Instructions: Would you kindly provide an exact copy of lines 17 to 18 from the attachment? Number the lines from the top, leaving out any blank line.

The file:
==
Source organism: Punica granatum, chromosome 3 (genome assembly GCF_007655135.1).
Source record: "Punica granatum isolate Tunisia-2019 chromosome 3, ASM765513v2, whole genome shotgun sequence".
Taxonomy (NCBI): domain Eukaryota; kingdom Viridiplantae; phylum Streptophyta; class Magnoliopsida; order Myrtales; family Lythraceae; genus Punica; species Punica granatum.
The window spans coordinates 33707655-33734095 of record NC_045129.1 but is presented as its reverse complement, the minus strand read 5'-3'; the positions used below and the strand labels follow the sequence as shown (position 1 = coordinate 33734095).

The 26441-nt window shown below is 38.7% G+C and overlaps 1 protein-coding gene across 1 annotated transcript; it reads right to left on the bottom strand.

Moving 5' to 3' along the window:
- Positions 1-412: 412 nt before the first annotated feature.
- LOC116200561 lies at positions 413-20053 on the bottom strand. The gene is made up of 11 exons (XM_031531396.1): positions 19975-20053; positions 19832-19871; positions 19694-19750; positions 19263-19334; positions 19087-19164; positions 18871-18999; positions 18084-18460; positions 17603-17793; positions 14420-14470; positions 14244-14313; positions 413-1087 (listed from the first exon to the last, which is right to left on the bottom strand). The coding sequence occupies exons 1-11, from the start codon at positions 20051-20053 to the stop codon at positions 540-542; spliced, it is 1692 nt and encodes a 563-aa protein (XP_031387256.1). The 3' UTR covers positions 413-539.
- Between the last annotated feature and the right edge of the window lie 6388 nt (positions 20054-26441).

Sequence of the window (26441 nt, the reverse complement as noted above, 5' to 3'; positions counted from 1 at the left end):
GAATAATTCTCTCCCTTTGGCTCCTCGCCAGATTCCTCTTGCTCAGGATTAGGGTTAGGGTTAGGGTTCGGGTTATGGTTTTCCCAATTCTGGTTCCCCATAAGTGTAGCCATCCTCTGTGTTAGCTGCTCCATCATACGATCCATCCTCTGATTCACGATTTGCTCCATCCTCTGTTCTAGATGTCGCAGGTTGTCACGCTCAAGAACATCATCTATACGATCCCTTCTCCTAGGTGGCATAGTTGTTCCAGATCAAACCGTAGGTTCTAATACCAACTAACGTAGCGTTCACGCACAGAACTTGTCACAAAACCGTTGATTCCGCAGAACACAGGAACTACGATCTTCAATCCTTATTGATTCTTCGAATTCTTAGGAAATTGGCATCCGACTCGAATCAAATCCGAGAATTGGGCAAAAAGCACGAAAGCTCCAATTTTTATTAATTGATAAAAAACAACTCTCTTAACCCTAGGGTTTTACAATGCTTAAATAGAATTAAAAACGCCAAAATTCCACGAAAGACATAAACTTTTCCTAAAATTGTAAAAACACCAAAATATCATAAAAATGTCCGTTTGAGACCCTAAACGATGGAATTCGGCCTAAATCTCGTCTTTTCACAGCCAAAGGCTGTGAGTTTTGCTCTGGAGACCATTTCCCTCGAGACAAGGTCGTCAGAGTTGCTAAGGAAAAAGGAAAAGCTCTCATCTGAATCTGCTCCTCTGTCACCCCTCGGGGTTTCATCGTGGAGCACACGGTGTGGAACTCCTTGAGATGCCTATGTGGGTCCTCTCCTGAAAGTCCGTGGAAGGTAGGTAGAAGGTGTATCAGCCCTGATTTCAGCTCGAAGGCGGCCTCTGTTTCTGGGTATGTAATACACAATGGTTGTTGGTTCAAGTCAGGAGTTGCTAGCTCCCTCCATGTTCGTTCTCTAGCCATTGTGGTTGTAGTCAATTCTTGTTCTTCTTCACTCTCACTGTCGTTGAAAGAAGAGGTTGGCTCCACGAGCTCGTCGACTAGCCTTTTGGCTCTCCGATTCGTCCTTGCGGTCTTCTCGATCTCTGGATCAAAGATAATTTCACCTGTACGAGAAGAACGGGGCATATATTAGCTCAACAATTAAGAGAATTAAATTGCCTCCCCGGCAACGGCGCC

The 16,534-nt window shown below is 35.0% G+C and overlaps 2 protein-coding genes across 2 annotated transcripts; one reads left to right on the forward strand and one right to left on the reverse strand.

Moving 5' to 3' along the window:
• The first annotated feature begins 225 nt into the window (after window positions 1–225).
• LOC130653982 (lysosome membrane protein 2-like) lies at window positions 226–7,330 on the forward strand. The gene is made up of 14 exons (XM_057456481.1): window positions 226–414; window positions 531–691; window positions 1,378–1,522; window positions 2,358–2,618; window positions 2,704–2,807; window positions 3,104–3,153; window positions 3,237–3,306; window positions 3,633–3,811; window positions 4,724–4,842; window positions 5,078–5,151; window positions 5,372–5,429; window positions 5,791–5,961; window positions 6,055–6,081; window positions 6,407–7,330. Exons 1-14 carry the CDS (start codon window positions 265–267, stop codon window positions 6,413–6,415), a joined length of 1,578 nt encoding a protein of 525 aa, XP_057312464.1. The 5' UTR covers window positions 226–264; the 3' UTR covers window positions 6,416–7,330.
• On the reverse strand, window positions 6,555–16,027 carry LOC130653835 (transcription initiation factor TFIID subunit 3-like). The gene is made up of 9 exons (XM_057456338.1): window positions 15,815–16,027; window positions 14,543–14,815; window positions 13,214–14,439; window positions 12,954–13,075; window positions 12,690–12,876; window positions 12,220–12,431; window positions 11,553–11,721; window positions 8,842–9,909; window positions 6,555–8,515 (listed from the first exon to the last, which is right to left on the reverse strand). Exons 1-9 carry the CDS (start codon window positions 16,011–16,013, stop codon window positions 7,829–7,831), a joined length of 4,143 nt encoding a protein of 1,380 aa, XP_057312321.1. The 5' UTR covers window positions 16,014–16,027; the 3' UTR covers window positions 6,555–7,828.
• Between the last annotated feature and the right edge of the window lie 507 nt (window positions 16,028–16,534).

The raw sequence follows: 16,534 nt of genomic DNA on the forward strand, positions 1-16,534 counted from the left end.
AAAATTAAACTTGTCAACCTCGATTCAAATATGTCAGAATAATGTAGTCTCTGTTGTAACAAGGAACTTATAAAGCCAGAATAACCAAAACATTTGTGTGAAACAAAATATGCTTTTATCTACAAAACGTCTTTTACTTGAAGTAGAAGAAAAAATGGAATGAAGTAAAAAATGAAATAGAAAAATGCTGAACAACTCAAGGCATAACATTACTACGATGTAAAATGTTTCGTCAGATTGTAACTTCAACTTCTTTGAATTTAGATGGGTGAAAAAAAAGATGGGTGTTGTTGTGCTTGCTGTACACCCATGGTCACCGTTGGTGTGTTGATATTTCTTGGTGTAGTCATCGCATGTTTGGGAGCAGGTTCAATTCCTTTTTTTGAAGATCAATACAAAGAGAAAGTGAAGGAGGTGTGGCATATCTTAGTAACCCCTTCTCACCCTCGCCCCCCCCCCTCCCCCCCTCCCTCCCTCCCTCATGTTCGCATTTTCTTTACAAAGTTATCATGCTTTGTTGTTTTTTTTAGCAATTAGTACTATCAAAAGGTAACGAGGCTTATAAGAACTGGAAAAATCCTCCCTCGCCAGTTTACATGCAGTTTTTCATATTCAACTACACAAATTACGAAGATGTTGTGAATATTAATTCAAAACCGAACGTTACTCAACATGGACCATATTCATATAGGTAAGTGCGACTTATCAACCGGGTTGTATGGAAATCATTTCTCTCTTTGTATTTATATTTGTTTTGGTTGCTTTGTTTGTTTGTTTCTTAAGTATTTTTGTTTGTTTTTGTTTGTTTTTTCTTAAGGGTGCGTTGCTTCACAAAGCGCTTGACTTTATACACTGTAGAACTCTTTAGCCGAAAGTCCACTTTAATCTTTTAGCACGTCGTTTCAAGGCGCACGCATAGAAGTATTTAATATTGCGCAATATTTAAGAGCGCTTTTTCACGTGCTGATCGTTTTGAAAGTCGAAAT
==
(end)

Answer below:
• Between the last annotated feature and the right edge of the window lie 507 nt (window positions 16,028–16,534).

The raw sequence follows: 16,534 nt of genomic DNA on the forward strand, positions 1-16,534 counted from the left end.